Who gets paid for the holidays? You might get paid for Xmas, but not for Boxing Day

Christmas Eve – very cold, and the sun is starting to drop in the west.  Almost all of the buses are empty or have a handful of passengers. In part it’s due to passenger fear of getting the Omicron variant of Covid. In part, it’s due to employers once again allowing almost anyone who can, to work from home. 

Decked out bus, Sydney, Australia (credit: The Daily Telegraph)

Still Metro Transit tries to run a full rush hour service every Xmas Eve.   You would think most people are off work, and the rest would already be home by early afternoon.   Sure, some people get at least a half the day off on Christmas Eve. 

But if you work in a restaurant, a bar, a hotel, a coffee shop, a drug store, a grocery store, a mall, or a gas station, you are probably working till 5 or even 6 pm Christmas Eve.  These jobs typically pay minimum wage, $12.95 per hour, or perhaps a dollar plus more.  These are the people who ride the buses at rush hour on Christmas Eve. 

The January 2021 report by the NS Minimum Wage Review Committee’s report revealed that

  • 8.5% of workers or 39,620 people earned minimum wage from January to June 2019, up 7.1% or 7,300 from 2018. This was before Covid pushed employers to cut hours and working conditions for thousands of employees.
  • 62% of minimum wage earners are women
  • 73% of minimum wage earners work in retail, and in food and accommodation
  • 56% on minimum wage are under age 25, and
  • nearly 60% work part-time

For more on Nova Scotians and minimum wage read my article here.

The few workplace rights these workers have are governed by the pitiful provisions and outdated rules in Nova Scotia Labour Standards Act.  The Act identifies only 6 days a year as public holidays (statutory holidays), including Christmas day. According to the Act, even annual vacation can be limited to a paltry two weeks per year.  

Two Maud Lewis paintings stolen from a home in Smith’s Cove, Digby County NS

Christmas Day is a paid holiday only if an employee has worked 15 of the last 30 days. In addition, the employee has to work their work shift immediately before, and their shift immediately after Christmas Day.  That is another reason why low-paid workers cannot afford to take off on Christmas Eve. If they do, they will not have worked their regular shift before Christmas Day, and may not be paid for the holiday.  In Nova Scotia, all stores and services (except for some small convenience or drug stores) must be closed on Christmas Day.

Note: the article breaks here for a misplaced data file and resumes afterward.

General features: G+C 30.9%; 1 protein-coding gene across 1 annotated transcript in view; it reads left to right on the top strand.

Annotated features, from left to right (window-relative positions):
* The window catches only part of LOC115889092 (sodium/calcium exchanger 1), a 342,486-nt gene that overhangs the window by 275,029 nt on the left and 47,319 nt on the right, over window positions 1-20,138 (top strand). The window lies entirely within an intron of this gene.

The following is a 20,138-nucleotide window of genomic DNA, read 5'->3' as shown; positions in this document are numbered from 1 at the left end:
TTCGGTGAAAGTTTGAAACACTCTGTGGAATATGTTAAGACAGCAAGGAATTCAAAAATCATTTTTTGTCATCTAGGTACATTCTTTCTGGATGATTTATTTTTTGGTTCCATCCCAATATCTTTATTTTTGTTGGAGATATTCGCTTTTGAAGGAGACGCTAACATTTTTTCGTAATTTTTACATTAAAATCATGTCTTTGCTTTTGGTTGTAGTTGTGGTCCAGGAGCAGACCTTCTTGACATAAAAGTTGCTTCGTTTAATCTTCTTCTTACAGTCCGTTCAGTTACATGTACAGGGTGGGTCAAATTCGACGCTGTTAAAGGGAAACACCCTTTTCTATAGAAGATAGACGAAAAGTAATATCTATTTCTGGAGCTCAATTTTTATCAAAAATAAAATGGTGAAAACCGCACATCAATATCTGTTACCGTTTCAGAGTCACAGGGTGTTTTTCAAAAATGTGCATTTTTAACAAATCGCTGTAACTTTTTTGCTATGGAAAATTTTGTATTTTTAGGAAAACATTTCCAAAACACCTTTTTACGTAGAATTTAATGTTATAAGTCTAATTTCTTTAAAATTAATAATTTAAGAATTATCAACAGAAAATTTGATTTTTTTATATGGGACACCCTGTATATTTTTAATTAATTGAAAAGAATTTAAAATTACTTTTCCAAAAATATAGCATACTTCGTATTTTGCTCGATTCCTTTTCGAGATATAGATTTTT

If someone does have to work on Christmas day, they are entitled to a regular or average day’s pay plus one and a half times your regular rate of pay for the hours you do work that day.

Another indignity to Nova Scotia’s low paid workers is “Boxing Day”— held on Dec. 26.   

In Nova Scotia, Boxing Day is a retail closing day so it is an unpaid holiday.  While you will get paid for Christmas day (because it’s a public holiday), unless you are in a union, you probably will not get paid for Boxing Day.  It’s just another unpaid holiday in NS – like Thanksgiving.  A day shops and services must shut, but not a paid holiday for employees. 

On the up-side, January 1 is coming. That’s a public holiday, so the rules around getting paid are the same as they are for Christmas day.

The CBC- do they understand why employers don’t hire in December?

A couple of weeks ago a human resources “specialist” from Toronto was interviewed on CBC Radio One.  She was asked why so few people are hired in December—despite the tens of thousands of jobs available across the country according to Statistics Canada, and a TD Bank report.  The HR person came out with the acceptable excuses including:  most managers are busy in the Christmas season; managers go on holidays in December; the end of the year is a busy time.

But what is the real truth? Bosses don’t want to pay for employees’ holidays at Christmas unless they have to. If they hire a new person in early Dec., that new hire qualifies for a paid day off at Christmas and also New Year’s Day. In a unionized environment, workers are often paid for the Boxing Day holiday as well.  That’s three days off with pay – or for those who don’t pay staff for Boxing Day – two paid days off.  Little wonder employers don’t like to hire staff in December—unless it’s in retail, usually a minimum paid and temporary position. 

Featured Image: Two Oxen in Winter by Maud Lewis (credit Oeno Gallery, Prince Edward County, Ont.)

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